You add value to your organization when you make the effort to ensure that you performed your work thoroughly and effectively. This is why job postings often list “attention to details” among the required skills.

        When you present your supervisor or client with well-completed, high-quality work the first time, it maximizes your value and minimizes wasted time. Detail-oriented people are also more adept at catching mistakes that could lead to costly blunders.

        Moreover, attention to detail is an indicator of possessing other in-demand employee qualities, such as organization, thoroughness, and focus. In some professions, such as accounting, engineering, medical research, and more, you can only excel if you have trained yourself to pay attention to details.

        In other professions, possessing strong attention to detail is the very quality that will get you promoted to a position where you will be asked to consider the big picture.

        Finally, if you are the “go-to” details person, everyone else on the team can relax a bit. They know the project is in good hands and will likely throw you more projects as a reward. This will ultimately lead to your advancement.

        3 Important Aspects of Becoming More Detail-Oriented

        Here are the 3 important things you need to learn if you want to remedy your lack of attention to detail:

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        1. Respect deadlines
        2. Understand the work-flow plan
        3. Build in time to mess up

        1. Respect Deadlines

        Deadlines lend all projects a finish line. One smart idea is to take the given deadline and work backward from it, calculating when your piece of the project is due. Then, if you stick to the proscribed schedule for completing the mini-projects that you have, you will never miss a deadline.

        One important note on this: It is smarter to stick to the deadline and turn in work that merits a “B+” than to blow the deadline with “A” work. Chances are, through revision and suggested changes from others on the team, you can bring up your B+ work to an A later. But if you disregard deadlines, you will lose the respect of your boss and fellow teammates.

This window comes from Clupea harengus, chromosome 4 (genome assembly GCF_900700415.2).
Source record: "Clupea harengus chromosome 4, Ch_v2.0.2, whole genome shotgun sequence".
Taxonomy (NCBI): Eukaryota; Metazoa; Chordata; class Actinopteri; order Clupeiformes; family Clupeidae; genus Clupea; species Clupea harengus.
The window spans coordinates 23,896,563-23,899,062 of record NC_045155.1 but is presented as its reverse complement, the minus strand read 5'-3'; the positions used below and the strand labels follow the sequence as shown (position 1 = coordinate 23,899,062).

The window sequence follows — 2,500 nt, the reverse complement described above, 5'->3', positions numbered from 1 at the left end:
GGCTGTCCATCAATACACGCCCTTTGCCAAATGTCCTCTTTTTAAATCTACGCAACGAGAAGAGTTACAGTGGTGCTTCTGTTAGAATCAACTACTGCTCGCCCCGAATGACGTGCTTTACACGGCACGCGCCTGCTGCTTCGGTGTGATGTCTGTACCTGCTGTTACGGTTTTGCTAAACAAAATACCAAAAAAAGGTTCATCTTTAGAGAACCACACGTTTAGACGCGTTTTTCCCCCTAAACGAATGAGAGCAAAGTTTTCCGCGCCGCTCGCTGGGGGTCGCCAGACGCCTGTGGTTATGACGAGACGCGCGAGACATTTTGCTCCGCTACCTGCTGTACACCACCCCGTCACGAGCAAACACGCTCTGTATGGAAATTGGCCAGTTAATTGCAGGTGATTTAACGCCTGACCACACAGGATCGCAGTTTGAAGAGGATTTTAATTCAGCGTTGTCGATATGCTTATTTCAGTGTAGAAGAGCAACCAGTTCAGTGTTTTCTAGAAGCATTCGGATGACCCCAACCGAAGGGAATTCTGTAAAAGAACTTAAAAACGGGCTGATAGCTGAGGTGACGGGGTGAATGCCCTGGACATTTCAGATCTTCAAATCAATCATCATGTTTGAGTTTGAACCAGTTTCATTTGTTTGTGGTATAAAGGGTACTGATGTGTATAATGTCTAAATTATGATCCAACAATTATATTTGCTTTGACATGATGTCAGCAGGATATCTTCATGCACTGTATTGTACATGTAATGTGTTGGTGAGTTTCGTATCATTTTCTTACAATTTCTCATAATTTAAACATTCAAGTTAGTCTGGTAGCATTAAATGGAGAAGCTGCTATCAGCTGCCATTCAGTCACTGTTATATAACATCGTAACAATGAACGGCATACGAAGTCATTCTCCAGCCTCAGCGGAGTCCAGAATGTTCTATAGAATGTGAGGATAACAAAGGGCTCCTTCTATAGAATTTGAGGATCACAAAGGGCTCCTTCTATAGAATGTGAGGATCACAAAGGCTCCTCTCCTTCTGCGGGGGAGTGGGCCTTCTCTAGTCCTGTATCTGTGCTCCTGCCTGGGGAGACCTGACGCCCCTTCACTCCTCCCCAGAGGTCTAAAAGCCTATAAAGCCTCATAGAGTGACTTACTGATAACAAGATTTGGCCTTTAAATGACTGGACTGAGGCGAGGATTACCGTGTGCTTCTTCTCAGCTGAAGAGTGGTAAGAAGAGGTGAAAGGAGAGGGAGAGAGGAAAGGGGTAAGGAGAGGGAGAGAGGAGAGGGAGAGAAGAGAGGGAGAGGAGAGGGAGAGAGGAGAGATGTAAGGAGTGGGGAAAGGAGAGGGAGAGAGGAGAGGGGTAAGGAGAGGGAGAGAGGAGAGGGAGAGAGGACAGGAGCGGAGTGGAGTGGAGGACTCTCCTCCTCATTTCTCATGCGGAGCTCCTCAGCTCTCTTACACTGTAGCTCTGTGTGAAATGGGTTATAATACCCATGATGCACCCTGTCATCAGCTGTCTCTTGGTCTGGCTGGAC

2. Understand the Work-Flow Plan

        Your team is developing work in conjunction with other teams who have projects and deadlines of their own. When you grasp the whole work-flow plan, you may be able to either add insight to the greater project or to your own smaller piece of it that others at the firm will consider valuable.

        3. Build in Time to Mess Up

        You can expect that “what can go wrong will go wrong.” Don’t overpromise on deadlines. Something likely will mess up, but when it does if you built in the time to fix it, those around you won’t freak out.

        Chances are, you already give your attention to several details. Take heart. You can do this! You can overcome your lack of attention to detail and become more detail-oriented.

        For starters, consider this: Most people take the time and put in extra effort into the activities or undertakings that matter to them most. Training yourself to become more detail-oriented can mean adopting a similar pattern of behavior.

        Apply the same attention you give to your appearance. Are you a meticulous dresser? Do you pay attention to how you pair patterns and colors, and how you accessorize a particular outfit?

        This is the same system to use when you lack attention to detail with your work. Give every item careful consideration so that each one contributes to the perfectly pieced-together whole.